Blue Whale

The Blue Whale is the largest mammal to have ever graced this earth. Weighing in at up to 180 tonnes and with a body length of 25 to 30 meters, the size of these graceful creatures is hard to fathom! Before whaling the Blue Whale populations around the world were extraordinarily healthy with the largest population found in the isolated waters of Antarctica with an estimated 240,000 Blue Whales. The largest animal in the world feeds on one of the smallest creatures in the world, Euphausia superba which is also known as Antarctic Krill.

The oldest ever recorded Blue Whale was estimated at 110 years old and the average lifespan for a Blue is between 80-100 years old. A female Blue Whale will generally have only one calf every 2-3 years and her gestation period is 10-11 months. Migrating north to the warm waters found off Indonesia in the Banda Sea, a female Blue Whale will give birth to a calf that weighs in at 2,500 kilograms and seven meters long. A Blue Whale calf happily consumes 350 litres of milk every day and this large quantity of milk and its high fat content allows the calf to put on 90 kilograms every 24 hours…that is just over 3 kilograms every hour!

Calves will stay with their mothers for approximately 6-8 months and at this time they are around 16 meters long and ready to be weaned from their mothers. They will live a fairly solitary life once they have left their mothers and during those first eight months of life they have learnt everything they will need to live the life of an Antarctic Blue Whale. Depending on the individual they will generally reach sexual maturity around 5-10 years of age and when fully grown the female Blue Whale is larger than the male by a couple of meters.

Blue Whales will travel continuously throughout the year to reach feeding grounds that provide the quantities of krill they require. The Perth Canyon in Western Australia is one of only three known aggregation areas in Australian waters that Blue Whales are known to feed at. Once they have arrived at their feeding grounds they will focus all of their efforts into consuming as much krill as possible leading to extraordinary figures. When large quantities of krill are abundant a Blue Whale can easily consume up to four tonnes of krill every day which works out to around 3o million krill. A mouthful of water and krill weighs in at 50 tonnes before the water is filtered out and the krill get trapped in the baleen plates, sometimes a few unfortunate squid and small fish get caught up in the feeding bonanza resulting in a bit of extra protein for the Blue Whale!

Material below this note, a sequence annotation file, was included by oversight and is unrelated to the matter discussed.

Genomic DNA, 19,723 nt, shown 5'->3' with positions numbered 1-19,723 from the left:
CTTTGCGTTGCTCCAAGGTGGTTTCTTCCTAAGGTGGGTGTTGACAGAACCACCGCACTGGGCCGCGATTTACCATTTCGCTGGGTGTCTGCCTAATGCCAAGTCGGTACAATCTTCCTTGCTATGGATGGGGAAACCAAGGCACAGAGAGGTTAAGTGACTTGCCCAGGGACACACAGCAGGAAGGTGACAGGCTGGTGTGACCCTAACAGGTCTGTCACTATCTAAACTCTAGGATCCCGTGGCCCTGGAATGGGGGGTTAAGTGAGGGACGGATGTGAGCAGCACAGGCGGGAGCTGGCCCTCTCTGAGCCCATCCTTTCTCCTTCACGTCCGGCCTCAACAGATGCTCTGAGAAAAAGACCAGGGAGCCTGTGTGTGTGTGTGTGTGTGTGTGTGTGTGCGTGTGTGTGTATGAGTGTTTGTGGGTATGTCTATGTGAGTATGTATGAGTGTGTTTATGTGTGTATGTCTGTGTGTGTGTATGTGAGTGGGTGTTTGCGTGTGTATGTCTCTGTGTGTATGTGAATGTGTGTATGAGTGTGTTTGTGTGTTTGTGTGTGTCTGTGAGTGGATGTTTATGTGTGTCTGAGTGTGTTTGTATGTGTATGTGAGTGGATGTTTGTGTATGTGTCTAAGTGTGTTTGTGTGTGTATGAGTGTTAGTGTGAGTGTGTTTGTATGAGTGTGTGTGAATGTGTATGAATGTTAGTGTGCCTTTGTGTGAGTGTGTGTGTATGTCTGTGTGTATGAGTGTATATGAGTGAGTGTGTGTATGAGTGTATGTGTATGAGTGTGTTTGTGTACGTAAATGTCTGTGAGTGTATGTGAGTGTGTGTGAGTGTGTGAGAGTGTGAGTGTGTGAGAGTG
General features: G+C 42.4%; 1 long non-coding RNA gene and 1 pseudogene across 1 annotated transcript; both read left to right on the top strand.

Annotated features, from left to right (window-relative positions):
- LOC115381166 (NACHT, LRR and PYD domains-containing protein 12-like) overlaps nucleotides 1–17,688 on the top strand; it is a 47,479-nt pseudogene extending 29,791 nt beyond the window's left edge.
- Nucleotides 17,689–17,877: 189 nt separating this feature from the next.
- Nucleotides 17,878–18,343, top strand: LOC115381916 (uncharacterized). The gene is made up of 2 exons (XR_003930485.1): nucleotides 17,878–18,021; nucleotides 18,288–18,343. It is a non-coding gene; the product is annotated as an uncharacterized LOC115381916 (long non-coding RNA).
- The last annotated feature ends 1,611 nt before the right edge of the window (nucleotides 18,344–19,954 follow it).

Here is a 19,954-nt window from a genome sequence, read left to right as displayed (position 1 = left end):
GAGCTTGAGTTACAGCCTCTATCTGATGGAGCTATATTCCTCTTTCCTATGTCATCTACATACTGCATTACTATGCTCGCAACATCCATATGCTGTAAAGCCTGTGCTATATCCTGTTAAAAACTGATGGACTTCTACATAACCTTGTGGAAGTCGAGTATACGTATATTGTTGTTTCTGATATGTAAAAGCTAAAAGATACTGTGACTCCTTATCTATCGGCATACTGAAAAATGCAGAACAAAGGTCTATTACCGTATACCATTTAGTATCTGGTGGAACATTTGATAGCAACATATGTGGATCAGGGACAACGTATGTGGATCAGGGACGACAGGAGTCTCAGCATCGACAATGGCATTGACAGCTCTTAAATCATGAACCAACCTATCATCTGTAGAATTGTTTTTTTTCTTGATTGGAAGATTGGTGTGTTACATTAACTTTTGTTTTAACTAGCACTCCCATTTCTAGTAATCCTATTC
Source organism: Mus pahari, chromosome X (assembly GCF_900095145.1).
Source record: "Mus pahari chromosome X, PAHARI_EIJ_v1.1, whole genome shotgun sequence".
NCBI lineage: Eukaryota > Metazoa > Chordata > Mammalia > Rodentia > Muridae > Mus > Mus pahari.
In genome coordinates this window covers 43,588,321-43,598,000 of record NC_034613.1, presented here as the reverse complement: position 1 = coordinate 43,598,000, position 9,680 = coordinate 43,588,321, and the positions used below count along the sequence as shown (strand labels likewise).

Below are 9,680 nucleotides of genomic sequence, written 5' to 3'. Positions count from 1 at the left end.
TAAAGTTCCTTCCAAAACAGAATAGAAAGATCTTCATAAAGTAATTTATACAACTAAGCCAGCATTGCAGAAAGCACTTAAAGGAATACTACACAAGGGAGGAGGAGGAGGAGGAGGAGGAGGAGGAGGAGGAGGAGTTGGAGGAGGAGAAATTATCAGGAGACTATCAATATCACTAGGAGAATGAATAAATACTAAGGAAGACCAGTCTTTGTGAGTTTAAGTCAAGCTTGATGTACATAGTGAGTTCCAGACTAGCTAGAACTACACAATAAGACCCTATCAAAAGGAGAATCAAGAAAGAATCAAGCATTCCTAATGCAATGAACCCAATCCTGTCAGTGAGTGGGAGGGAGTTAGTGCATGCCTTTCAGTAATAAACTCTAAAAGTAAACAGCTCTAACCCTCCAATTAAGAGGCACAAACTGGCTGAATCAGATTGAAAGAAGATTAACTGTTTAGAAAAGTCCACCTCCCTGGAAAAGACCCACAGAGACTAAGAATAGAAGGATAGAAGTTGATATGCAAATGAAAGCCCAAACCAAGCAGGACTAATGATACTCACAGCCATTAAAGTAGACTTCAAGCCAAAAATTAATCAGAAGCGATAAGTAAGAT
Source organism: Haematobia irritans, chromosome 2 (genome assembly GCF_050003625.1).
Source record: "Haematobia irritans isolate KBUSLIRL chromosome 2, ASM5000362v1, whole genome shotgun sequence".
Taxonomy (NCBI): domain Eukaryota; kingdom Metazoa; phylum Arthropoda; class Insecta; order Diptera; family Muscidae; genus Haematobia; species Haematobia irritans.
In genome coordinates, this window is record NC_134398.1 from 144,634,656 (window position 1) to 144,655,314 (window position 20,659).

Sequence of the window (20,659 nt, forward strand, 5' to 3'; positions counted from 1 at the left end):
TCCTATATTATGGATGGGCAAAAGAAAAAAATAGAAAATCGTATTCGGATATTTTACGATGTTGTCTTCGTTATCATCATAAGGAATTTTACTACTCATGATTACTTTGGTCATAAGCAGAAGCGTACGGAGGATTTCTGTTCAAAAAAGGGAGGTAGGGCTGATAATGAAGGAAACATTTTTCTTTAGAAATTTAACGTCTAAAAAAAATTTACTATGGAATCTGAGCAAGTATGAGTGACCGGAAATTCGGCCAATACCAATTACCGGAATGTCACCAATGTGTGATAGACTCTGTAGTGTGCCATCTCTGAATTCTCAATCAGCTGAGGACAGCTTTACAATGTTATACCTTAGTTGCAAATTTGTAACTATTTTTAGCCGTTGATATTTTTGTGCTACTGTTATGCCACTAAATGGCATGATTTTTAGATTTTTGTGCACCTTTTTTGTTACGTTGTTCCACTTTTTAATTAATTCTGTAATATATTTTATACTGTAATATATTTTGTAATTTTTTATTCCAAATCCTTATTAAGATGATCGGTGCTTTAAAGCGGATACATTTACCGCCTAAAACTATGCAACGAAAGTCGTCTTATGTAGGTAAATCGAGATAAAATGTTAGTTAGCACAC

An enormous lung capacity of 5,000 litres allows the Blue Whale to easily hold their breathe for up to 30 minutes or more if needed. When feeding they will dive to where the krill are located, usually around 100 meters, and feeding dives can be between 10 – 20 minutes long. Resurfacing after these feeding dives you can see an exhalation that ranges between 9 to 12 meters in height as the Blue Whale replenishes their oxygen levels before beginning their next dive. Migrating Blue Whales that are travelling to feeding or breeding grounds generally travel 13 meters below the surface to avoid unnecessary drag at speeds of 20kph. Male Blue Whales that are defending a female they are courting can reach speeds of up to 50kph in short bursts while chasing another male away. This incredible speed from such a large animal often results in a powerful breach of the head and upper body of the Blue Whale as they surface to breathe during these powerful chases.

Almost hunted to extinction over many years of whaling, the Blue Whale population found in Antarctica was estimated at only 360 individuals when whaling finally ceased in the 1970’s. Today we can see a very slow increase in Blue Whale numbers but still not at the same rate as other species, such as the Humpback Whale. Although they are the largest animal on earth there is very little known about the Blue Whales found in our oceans and their day to day life.

These magnificent creatures have certainly captured the imagination of people all over the world and much research is being done to learn everything we can about our Blue Whales and help them continue to grow their population back to much healthier levels. They are certainly survivors and adapt whenever they are faced with a problem, their mystery and elusiveness adds to their allure and meeting a Blue Whale is the greatest privilege and a highlight of ones life!

Perth Canyon Blue Whale Expedition